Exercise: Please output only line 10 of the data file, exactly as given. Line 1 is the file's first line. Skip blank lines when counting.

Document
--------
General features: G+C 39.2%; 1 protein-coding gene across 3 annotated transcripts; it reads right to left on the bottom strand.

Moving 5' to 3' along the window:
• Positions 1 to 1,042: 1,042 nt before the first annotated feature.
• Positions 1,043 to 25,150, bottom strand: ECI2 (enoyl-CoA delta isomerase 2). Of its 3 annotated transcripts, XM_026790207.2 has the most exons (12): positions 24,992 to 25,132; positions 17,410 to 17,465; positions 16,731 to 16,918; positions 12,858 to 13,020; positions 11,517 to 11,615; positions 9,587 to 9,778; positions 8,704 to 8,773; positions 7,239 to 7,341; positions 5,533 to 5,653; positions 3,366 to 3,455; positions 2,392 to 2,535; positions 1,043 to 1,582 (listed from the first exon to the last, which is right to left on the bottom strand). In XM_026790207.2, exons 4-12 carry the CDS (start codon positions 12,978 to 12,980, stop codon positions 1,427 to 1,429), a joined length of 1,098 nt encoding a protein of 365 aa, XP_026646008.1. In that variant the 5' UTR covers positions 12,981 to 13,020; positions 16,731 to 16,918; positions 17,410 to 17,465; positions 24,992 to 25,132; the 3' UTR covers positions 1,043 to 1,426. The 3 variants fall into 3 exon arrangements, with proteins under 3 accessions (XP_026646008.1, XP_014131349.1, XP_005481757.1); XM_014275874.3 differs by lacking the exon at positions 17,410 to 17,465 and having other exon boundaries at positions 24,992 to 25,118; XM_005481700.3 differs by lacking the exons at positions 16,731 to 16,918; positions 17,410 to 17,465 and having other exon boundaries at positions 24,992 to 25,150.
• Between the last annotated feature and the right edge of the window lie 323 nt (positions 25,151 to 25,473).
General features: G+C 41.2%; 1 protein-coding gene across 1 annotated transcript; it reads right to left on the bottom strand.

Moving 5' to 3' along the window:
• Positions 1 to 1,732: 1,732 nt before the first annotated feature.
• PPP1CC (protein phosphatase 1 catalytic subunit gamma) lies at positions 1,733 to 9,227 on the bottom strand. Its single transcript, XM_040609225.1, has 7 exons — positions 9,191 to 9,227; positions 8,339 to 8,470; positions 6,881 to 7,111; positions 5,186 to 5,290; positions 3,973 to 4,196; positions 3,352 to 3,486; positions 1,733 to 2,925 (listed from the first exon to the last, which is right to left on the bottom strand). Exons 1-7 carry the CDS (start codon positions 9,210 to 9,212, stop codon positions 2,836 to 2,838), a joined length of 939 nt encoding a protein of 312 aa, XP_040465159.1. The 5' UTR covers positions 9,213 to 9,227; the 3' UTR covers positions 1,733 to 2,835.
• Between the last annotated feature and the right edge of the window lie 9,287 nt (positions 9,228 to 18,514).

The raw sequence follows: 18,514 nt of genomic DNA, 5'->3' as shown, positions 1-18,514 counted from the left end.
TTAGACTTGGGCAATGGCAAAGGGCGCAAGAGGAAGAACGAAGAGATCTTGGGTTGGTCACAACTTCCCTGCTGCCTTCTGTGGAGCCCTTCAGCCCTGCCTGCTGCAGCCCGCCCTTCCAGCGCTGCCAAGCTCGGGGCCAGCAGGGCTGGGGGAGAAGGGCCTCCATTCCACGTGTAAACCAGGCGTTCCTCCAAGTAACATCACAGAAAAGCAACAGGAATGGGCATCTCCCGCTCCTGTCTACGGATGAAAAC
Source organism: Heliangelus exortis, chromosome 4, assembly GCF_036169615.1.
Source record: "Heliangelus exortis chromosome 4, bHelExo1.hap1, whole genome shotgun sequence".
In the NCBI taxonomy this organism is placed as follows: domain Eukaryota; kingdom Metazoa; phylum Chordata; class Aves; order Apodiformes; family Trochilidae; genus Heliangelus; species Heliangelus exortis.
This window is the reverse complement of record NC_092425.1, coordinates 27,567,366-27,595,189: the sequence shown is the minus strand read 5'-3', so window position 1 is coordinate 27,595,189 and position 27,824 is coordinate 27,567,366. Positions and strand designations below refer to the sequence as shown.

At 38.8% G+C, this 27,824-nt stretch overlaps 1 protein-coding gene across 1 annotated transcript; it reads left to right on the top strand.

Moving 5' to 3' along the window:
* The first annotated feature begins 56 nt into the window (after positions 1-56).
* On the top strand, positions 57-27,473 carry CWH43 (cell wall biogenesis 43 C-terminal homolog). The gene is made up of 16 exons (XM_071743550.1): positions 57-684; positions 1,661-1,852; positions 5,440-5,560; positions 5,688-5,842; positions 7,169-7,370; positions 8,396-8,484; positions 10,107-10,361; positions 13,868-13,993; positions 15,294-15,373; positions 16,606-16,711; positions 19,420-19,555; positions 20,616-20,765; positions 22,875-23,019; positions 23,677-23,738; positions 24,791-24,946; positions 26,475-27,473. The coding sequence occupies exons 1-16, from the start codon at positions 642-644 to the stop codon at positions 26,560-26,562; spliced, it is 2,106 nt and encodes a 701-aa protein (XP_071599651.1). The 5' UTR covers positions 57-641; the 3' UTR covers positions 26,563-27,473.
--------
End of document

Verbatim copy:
• Between the last annotated feature and the right edge of the window lie 9,287 nt (positions 9,228 to 18,514).